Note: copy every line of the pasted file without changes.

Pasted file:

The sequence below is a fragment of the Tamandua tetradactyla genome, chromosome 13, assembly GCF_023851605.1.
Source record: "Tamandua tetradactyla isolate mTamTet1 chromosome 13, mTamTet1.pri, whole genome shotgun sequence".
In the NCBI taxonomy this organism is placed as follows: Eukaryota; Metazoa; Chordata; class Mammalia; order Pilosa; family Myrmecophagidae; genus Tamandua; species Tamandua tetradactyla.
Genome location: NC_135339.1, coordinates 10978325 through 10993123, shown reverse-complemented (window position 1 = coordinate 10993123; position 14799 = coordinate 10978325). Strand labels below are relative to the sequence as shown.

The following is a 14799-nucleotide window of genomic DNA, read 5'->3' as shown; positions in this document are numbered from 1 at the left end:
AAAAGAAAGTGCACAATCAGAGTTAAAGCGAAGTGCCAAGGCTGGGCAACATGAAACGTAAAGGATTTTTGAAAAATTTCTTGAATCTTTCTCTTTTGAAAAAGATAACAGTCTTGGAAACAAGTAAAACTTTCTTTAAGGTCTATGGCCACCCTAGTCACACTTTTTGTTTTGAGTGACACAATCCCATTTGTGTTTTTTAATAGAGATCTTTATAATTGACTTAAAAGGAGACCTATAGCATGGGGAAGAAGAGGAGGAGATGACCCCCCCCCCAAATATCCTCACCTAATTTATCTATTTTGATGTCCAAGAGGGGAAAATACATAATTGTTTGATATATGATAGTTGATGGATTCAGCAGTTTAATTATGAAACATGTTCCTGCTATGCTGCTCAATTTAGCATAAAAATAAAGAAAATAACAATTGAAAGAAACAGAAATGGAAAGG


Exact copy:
The sequence below is a fragment of the Tamandua tetradactyla genome, chromosome 13, assembly GCF_023851605.1.
Source record: "Tamandua tetradactyla isolate mTamTet1 chromosome 13, mTamTet1.pri, whole genome shotgun sequence".
In the NCBI taxonomy this organism is placed as follows: Eukaryota; Metazoa; Chordata; class Mammalia; order Pilosa; family Myrmecophagidae; genus Tamandua; species Tamandua tetradactyla.
Genome location: NC_135339.1, coordinates 10978325 through 10993123, shown reverse-complemented (window position 1 = coordinate 10993123; position 14799 = coordinate 10978325). Strand labels below are relative to the sequence as shown.

The following is a 14799-nucleotide window of genomic DNA, read 5'->3' as shown; positions in this document are numbered from 1 at the left end:
AAAAGAAAGTGCACAATCAGAGTTAAAGCGAAGTGCCAAGGCTGGGCAACATGAAACGTAAAGGATTTTTGAAAAATTTCTTGAATCTTTCTCTTTTGAAAAAGATAACAGTCTTGGAAACAAGTAAAACTTTCTTTAAGGTCTATGGCCACCCTAGTCACACTTTTTGTTTTGAGTGACACAATCCCATTTGTGTTTTTTAATAGAGATCTTTATAATTGACTTAAAAGGAGACCTATAGCATGGGGAAGAAGAGGAGGAGATGACCCCCCCCCCAAATATCCTCACCTAATTTATCTATTTTGATGTCCAAGAGGGGAAAATACATAATTGTTTGATATATGATAGTTGATGGATTCAGCAGTTTAATTATGAAACATGTTCCTGCTATGCTGCTCAATTTAGCATAAAAATAAAGAAAATAACAATTGAAAGAAACAGAAATGGAAAGG